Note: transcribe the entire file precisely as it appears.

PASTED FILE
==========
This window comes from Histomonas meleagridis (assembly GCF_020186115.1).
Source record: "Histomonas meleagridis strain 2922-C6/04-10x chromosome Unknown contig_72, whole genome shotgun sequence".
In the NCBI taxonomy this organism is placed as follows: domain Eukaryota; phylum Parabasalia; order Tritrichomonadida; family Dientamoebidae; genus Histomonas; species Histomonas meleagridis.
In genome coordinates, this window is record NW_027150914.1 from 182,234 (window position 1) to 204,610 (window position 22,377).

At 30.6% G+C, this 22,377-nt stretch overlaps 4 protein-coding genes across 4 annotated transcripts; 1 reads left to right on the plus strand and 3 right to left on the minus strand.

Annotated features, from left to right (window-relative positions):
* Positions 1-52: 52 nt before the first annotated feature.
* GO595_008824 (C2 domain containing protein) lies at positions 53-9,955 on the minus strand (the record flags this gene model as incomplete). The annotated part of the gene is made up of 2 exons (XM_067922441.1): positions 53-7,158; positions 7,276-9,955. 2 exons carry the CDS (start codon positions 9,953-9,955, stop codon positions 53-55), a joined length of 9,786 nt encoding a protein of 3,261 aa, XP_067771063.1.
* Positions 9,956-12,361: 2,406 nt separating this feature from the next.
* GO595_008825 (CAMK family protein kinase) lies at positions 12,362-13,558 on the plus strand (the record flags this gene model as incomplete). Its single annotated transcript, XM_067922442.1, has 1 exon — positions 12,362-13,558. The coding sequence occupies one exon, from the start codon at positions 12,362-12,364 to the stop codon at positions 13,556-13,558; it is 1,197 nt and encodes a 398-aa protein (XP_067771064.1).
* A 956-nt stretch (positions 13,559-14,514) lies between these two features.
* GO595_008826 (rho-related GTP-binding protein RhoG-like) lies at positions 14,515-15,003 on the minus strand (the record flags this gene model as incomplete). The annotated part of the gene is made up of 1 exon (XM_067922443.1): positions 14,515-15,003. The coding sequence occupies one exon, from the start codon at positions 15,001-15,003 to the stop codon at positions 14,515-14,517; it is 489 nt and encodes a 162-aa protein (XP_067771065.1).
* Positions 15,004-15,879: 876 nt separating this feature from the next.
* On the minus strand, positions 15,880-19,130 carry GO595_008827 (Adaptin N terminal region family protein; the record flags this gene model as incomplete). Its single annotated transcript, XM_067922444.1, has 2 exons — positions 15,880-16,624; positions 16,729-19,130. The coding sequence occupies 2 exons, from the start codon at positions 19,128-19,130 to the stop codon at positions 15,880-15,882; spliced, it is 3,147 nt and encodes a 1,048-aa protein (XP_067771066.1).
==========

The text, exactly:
This window comes from Histomonas meleagridis (assembly GCF_020186115.1).
Source record: "Histomonas meleagridis strain 2922-C6/04-10x chromosome Unknown contig_72, whole genome shotgun sequence".
In the NCBI taxonomy this organism is placed as follows: domain Eukaryota; phylum Parabasalia; order Tritrichomonadida; family Dientamoebidae; genus Histomonas; species Histomonas meleagridis.
In genome coordinates, this window is record NW_027150914.1 from 182,234 (window position 1) to 204,610 (window position 22,377).

At 30.6% G+C, this 22,377-nt stretch overlaps 4 protein-coding genes across 4 annotated transcripts; 1 reads left to right on the plus strand and 3 right to left on the minus strand.

Annotated features, from left to right (window-relative positions):
* Positions 1-52: 52 nt before the first annotated feature.
* GO595_008824 (C2 domain containing protein) lies at positions 53-9,955 on the minus strand (the record flags this gene model as incomplete). The annotated part of the gene is made up of 2 exons (XM_067922441.1): positions 53-7,158; positions 7,276-9,955. 2 exons carry the CDS (start codon positions 9,953-9,955, stop codon positions 53-55), a joined length of 9,786 nt encoding a protein of 3,261 aa, XP_067771063.1.
* Positions 9,956-12,361: 2,406 nt separating this feature from the next.
* GO595_008825 (CAMK family protein kinase) lies at positions 12,362-13,558 on the plus strand (the record flags this gene model as incomplete). Its single annotated transcript, XM_067922442.1, has 1 exon — positions 12,362-13,558. The coding sequence occupies one exon, from the start codon at positions 12,362-12,364 to the stop codon at positions 13,556-13,558; it is 1,197 nt and encodes a 398-aa protein (XP_067771064.1).
* A 956-nt stretch (positions 13,559-14,514) lies between these two features.
* GO595_008826 (rho-related GTP-binding protein RhoG-like) lies at positions 14,515-15,003 on the minus strand (the record flags this gene model as incomplete). The annotated part of the gene is made up of 1 exon (XM_067922443.1): positions 14,515-15,003. The coding sequence occupies one exon, from the start codon at positions 15,001-15,003 to the stop codon at positions 14,515-14,517; it is 489 nt and encodes a 162-aa protein (XP_067771065.1).
* Positions 15,004-15,879: 876 nt separating this feature from the next.
* On the minus strand, positions 15,880-19,130 carry GO595_008827 (Adaptin N terminal region family protein; the record flags this gene model as incomplete). Its single annotated transcript, XM_067922444.1, has 2 exons — positions 15,880-16,624; positions 16,729-19,130. The coding sequence occupies 2 exons, from the start codon at positions 19,128-19,130 to the stop codon at positions 15,880-15,882; spliced, it is 3,147 nt and encodes a 1,048-aa protein (XP_067771066.1).